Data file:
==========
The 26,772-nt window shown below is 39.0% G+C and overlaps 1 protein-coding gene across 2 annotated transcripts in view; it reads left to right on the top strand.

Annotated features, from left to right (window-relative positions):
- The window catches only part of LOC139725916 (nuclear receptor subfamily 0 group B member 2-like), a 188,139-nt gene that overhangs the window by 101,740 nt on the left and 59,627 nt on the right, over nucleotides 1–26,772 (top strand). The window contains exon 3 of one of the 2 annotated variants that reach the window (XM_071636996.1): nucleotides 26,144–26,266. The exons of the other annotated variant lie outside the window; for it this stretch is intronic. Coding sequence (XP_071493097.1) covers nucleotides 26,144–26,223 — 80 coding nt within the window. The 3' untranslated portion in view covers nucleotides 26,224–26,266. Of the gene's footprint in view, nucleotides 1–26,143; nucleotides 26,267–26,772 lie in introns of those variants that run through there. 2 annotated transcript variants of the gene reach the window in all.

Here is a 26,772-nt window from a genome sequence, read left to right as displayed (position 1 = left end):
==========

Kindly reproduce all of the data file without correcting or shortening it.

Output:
The 26,772-nt window shown below is 39.0% G+C and overlaps 1 protein-coding gene across 2 annotated transcripts in view; it reads left to right on the top strand.

Annotated features, from left to right (window-relative positions):
- The window catches only part of LOC139725916 (nuclear receptor subfamily 0 group B member 2-like), a 188,139-nt gene that overhangs the window by 101,740 nt on the left and 59,627 nt on the right, over nucleotides 1–26,772 (top strand). The window contains exon 3 of one of the 2 annotated variants that reach the window (XM_071636996.1): nucleotides 26,144–26,266. The exons of the other annotated variant lie outside the window; for it this stretch is intronic. Coding sequence (XP_071493097.1) covers nucleotides 26,144–26,223 — 80 coding nt within the window. The 3' untranslated portion in view covers nucleotides 26,224–26,266. Of the gene's footprint in view, nucleotides 1–26,143; nucleotides 26,267–26,772 lie in introns of those variants that run through there. 2 annotated transcript variants of the gene reach the window in all.

Here is a 26,772-nt window from a genome sequence, read left to right as displayed (position 1 = left end):